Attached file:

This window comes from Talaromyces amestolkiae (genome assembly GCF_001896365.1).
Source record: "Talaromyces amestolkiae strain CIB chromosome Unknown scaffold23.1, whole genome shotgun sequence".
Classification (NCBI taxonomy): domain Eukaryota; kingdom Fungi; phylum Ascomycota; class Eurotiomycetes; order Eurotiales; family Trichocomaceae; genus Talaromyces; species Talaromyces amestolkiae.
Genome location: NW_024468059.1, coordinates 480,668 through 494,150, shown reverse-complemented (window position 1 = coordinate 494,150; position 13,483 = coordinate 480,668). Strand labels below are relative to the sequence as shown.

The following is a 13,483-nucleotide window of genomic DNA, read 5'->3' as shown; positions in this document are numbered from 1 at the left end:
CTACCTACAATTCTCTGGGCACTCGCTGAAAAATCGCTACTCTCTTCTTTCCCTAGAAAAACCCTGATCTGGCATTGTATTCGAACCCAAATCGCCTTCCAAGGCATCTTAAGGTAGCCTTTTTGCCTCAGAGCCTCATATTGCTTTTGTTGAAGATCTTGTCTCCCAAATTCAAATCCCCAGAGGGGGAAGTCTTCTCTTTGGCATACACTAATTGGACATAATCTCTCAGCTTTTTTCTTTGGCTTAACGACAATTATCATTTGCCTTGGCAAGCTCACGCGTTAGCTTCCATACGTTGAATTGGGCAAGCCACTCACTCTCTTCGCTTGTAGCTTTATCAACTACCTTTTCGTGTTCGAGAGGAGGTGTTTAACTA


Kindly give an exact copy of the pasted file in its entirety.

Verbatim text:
This window comes from Talaromyces amestolkiae (genome assembly GCF_001896365.1).
Source record: "Talaromyces amestolkiae strain CIB chromosome Unknown scaffold23.1, whole genome shotgun sequence".
Classification (NCBI taxonomy): domain Eukaryota; kingdom Fungi; phylum Ascomycota; class Eurotiomycetes; order Eurotiales; family Trichocomaceae; genus Talaromyces; species Talaromyces amestolkiae.
Genome location: NW_024468059.1, coordinates 480,668 through 494,150, shown reverse-complemented (window position 1 = coordinate 494,150; position 13,483 = coordinate 480,668). Strand labels below are relative to the sequence as shown.

The following is a 13,483-nucleotide window of genomic DNA, read 5'->3' as shown; positions in this document are numbered from 1 at the left end:
CTACCTACAATTCTCTGGGCACTCGCTGAAAAATCGCTACTCTCTTCTTTCCCTAGAAAAACCCTGATCTGGCATTGTATTCGAACCCAAATCGCCTTCCAAGGCATCTTAAGGTAGCCTTTTTGCCTCAGAGCCTCATATTGCTTTTGTTGAAGATCTTGTCTCCCAAATTCAAATCCCCAGAGGGGGAAGTCTTCTCTTTGGCATACACTAATTGGACATAATCTCTCAGCTTTTTTCTTTGGCTTAACGACAATTATCATTTGCCTTGGCAAGCTCACGCGTTAGCTTCCATACGTTGAATTGGGCAAGCCACTCACTCTCTTCGCTTGTAGCTTTATCAACTACCTTTTCGTGTTCGAGAGGAGGTGTTTAACTA